Finally, antisemitism guidelines are based on the idea of Jews as a racial group primarily. It does not seek to protect Jewish religious ideas from criticism. There is a real risk that a carelessly framed policy on Islamophobia might introduce a new blasphemy law, whether unintentionally, or by stealth. Certainly criticism of Islamic ideas by secular humanists have frequently been denounced as “Islamophobic”.

If antipathy towards Islam is to be pathologised as a ‘phobia’ it needs to be clear that it is targeting irrational hatred of Muslims, for example by those who harbour far-right conspiracy theories – something else David Toube has written about in some detail – rather than theological disagreements, ideological disagreements, opposition to conservative or extreme social views, counter-extremism, and last-but-not-least, bigotry and prejudice within the Muslim community itself.

And this is an unavoidable topic. In today’s news is a report that the homophobic opposition to inclusion of LGBT topics in the curriculum of a Birmingham schools by Muslim parents has spread to other schools now demanding the same action after the first school successfully had these lessons cancelled. And it isn’t just inclusion in lessons, according to polling data, half of British Muslims are in favour of banning lesbians and gays from the teaching profession entirely (and of course, more than half would like to see homosexuality banned altogether).

Would this not be a rational reason for LGBT people to fear the influence of Islam and to oppose it? It is not like this is the first time.

Labour MP Wes Streeting yesterday called on measures to root out the “unchecked prejudice” of Islamophobia in “our communities and schools”. He appeared blind to the fact that the most obvious example of unchecked prejudice in communities and schools was the unedifying sight of these Muslim parents demanding lesbainas and gays be written out of school lessons, about which he appears to have nothing to say, despite being the 33rd most influential LGBT politician in the UK. Well at least he was ten years ago.

Around that time, the (then) head of the Muslim Council of Britain declared, with the support of dozens of Imams, that gay people were “harmful” to society. Following the resulting uproar, the MCB stated it was unwilling to meet with LGBT groups to enter into a dialogue. Not much has changed in the intervening years. Instead of addressing the issue in Birmingham the MCB has nothing to say, but is going to Birmingham this week to host a conference on “holding the media to account” for its “Islamophobic messages”. A search for the term “LGBT” on the MCB website returns one result: a complaint that an ex-Muslim group carried an Islamophobic placard criticising the East London Mosque during the London Pride parade. You may remember from my piece a few days ago, that the East London Mosque was the centre of the “Spot The Fag” talk and the “Gay Free Zone” signs. The MCB is not a fringe organisation. It is by its own account: “the UK’s largest Muslim umbrella body with over 500 affiliated national, regional and local organisations, mosques, charities and schools.”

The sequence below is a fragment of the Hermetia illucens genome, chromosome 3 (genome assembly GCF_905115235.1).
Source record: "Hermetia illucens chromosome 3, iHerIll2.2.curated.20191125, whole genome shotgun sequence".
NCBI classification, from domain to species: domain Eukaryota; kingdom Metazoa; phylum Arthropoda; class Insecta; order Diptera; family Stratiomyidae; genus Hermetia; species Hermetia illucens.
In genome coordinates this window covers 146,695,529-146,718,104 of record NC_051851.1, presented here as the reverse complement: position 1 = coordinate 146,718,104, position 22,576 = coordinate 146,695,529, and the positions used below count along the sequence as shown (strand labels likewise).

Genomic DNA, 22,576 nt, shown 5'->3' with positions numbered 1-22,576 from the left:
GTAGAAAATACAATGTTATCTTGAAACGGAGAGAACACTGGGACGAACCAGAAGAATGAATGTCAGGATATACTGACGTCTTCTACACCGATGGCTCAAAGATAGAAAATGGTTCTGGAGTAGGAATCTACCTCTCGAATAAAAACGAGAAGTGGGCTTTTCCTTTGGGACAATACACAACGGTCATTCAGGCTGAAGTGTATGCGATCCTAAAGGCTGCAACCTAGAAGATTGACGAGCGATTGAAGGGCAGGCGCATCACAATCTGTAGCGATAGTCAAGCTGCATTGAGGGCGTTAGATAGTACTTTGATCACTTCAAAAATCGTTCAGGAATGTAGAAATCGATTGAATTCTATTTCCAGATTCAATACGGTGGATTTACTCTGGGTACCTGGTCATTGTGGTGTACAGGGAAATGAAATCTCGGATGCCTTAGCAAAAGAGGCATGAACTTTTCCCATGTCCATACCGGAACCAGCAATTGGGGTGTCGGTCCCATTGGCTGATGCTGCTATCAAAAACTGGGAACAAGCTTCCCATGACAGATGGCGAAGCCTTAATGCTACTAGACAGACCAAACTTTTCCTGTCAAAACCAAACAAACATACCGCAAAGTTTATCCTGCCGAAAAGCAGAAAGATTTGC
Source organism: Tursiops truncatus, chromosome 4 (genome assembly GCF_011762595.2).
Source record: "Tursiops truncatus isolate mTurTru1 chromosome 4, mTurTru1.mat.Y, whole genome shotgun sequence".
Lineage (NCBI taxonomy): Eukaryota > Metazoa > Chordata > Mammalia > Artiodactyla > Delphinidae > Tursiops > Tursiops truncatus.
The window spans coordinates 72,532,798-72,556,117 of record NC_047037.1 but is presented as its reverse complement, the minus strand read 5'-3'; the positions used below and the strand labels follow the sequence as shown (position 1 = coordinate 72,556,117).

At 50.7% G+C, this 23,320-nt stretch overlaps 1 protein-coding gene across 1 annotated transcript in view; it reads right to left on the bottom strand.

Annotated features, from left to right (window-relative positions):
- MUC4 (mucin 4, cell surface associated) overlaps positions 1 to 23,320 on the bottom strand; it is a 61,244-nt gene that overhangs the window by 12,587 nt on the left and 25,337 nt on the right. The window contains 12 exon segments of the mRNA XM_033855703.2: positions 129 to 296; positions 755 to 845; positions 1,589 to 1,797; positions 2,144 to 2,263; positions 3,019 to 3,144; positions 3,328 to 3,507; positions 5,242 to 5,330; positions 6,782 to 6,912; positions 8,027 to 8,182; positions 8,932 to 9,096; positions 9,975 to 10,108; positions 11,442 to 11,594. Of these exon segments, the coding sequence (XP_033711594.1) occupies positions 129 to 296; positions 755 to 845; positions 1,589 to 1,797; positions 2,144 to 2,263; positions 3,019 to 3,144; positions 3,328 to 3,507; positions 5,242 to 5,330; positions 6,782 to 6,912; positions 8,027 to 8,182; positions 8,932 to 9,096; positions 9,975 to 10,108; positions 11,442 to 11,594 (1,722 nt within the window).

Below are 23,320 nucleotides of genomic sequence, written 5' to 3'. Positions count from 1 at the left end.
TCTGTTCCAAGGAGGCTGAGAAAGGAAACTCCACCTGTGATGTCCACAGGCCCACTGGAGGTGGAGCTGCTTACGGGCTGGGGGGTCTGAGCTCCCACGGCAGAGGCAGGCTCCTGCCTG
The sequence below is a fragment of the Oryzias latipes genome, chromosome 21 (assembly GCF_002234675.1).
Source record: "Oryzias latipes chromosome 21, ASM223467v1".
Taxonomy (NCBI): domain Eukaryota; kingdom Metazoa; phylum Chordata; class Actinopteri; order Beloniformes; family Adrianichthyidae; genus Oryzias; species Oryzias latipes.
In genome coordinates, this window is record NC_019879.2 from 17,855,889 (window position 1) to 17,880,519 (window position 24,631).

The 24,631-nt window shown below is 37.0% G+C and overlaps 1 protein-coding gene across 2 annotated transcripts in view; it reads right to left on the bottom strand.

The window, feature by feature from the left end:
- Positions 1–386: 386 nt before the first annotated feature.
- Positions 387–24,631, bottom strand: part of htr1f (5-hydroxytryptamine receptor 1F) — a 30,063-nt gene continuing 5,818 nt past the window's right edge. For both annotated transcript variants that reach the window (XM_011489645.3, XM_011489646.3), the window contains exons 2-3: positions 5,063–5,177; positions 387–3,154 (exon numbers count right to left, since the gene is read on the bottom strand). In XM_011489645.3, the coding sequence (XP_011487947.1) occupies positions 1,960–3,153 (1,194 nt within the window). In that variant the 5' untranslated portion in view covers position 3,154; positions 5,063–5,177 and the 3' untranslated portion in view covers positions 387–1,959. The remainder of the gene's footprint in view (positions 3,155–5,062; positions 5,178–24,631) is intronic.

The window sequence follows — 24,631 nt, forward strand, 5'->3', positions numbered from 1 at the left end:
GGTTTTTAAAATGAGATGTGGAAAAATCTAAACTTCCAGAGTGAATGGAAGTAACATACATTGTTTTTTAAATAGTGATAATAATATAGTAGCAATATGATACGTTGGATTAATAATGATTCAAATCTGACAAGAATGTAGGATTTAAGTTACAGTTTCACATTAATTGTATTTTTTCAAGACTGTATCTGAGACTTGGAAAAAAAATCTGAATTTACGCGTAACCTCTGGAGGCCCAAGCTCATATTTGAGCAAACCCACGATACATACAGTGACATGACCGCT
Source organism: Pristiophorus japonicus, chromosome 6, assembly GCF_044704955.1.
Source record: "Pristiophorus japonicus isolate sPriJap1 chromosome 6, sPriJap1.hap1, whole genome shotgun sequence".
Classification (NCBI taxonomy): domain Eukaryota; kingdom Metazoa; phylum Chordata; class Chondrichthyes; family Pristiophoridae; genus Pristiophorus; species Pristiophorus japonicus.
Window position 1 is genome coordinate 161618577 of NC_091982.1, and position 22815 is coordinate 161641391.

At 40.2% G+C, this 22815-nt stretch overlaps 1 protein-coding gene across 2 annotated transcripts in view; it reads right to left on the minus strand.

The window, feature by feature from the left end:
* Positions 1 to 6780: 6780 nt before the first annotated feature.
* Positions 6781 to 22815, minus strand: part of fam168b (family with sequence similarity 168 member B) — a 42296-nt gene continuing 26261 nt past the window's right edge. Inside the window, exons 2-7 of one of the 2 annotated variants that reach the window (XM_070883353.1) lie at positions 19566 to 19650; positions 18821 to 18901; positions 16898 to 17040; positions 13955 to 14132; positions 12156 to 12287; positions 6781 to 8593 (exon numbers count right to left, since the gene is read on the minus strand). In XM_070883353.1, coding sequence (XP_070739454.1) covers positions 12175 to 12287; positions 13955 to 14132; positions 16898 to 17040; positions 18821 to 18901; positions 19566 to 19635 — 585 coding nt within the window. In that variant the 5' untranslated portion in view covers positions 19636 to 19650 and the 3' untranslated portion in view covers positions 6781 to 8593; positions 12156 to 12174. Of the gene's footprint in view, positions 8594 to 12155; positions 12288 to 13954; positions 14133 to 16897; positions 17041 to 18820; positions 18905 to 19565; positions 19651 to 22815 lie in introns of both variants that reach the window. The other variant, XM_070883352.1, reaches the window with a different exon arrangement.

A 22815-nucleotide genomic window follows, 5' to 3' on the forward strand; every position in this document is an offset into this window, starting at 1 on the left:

Is it any surprise then that many people might conclude that it is in fact Islam that is “harmful to society”, not lesbians and gays?

In contrast, its opposite number, the Jewish Board of Deputies celebrates LGBT inclusion.

And of course let’s not forget the insanity of accusing Chelsea Clinton for criticising antisemitism!

Almost all anti-Jewish stuff is antisemitic in nature because on the whole Jews have done nothing wrong – their mainstream organisations celebrate inclusion and diversity, they do not have vocal activists denouncing Western values and culture. For the most part, they are secular and integrationist. Even criticism of Israel is largely (though not entirely) antisemitic because it holds holds Israel to a different standard to other countries. A hundred times more Muslims are being butchered by the Assad regime across the border with Israel and there is silence. Muslims are being rounded up in concentration camps in China. Silence. All around the world there are regimes far more worthy of criticism than Israel, yet only one country’s transgressions stir the blood among the British Left and British Islamists.

In contrast, a great deal of anti-Islam feeling is not irrational. Obviously at the fringes there is stuff that crosses the line into conspiracy territory, and even casually speaking, there is some ‘Islamophobia’ – or anti-Muslim hatred that is a proxy for racism. And of course there is a huge difference between animosity towards individual Muslims rather than the ideas of Islam as a religion, or political Islam/Islamism.

But a significant proportion is not irrational or racist, and it has to be acknowledged. If whatever instrument is devised to combat this prejudice and hatred is not forensic in its scope rather than being a blunt instrument, Islamists will beat us with it.